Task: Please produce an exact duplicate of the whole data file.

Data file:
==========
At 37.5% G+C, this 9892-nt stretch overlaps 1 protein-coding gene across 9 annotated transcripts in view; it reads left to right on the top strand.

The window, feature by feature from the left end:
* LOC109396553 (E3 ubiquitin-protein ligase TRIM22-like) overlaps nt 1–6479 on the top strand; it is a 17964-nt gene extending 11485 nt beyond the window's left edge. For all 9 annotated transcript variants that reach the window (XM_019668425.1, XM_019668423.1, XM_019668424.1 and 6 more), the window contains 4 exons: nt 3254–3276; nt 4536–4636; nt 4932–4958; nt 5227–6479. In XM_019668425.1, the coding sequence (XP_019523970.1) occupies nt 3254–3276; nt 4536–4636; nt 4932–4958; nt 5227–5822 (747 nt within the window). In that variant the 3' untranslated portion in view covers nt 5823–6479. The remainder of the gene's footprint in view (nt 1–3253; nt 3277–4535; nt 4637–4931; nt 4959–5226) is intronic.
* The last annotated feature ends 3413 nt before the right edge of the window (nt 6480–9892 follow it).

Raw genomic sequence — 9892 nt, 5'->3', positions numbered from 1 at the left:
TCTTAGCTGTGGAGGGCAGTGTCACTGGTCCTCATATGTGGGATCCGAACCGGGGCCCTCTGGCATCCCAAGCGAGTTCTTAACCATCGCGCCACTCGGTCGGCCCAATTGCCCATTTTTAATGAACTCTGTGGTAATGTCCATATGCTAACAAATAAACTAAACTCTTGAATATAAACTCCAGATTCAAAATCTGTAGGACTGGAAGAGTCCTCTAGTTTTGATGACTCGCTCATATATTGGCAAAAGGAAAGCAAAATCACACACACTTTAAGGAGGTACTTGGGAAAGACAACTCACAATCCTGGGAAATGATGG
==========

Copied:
At 37.5% G+C, this 9892-nt stretch overlaps 1 protein-coding gene across 9 annotated transcripts in view; it reads left to right on the top strand.

The window, feature by feature from the left end:
* LOC109396553 (E3 ubiquitin-protein ligase TRIM22-like) overlaps nt 1–6479 on the top strand; it is a 17964-nt gene extending 11485 nt beyond the window's left edge. For all 9 annotated transcript variants that reach the window (XM_019668425.1, XM_019668423.1, XM_019668424.1 and 6 more), the window contains 4 exons: nt 3254–3276; nt 4536–4636; nt 4932–4958; nt 5227–6479. In XM_019668425.1, the coding sequence (XP_019523970.1) occupies nt 3254–3276; nt 4536–4636; nt 4932–4958; nt 5227–5822 (747 nt within the window). In that variant the 3' untranslated portion in view covers nt 5823–6479. The remainder of the gene's footprint in view (nt 1–3253; nt 3277–4535; nt 4637–4931; nt 4959–5226) is intronic.
* The last annotated feature ends 3413 nt before the right edge of the window (nt 6480–9892 follow it).

Raw genomic sequence — 9892 nt, 5'->3', positions numbered from 1 at the left:
TCTTAGCTGTGGAGGGCAGTGTCACTGGTCCTCATATGTGGGATCCGAACCGGGGCCCTCTGGCATCCCAAGCGAGTTCTTAACCATCGCGCCACTCGGTCGGCCCAATTGCCCATTTTTAATGAACTCTGTGGTAATGTCCATATGCTAACAAATAAACTAAACTCTTGAATATAAACTCCAGATTCAAAATCTGTAGGACTGGAAGAGTCCTCTAGTTTTGATGACTCGCTCATATATTGGCAAAAGGAAAGCAAAATCACACACACTTTAAGGAGGTACTTGGGAAAGACAACTCACAATCCTGGGAAATGATGG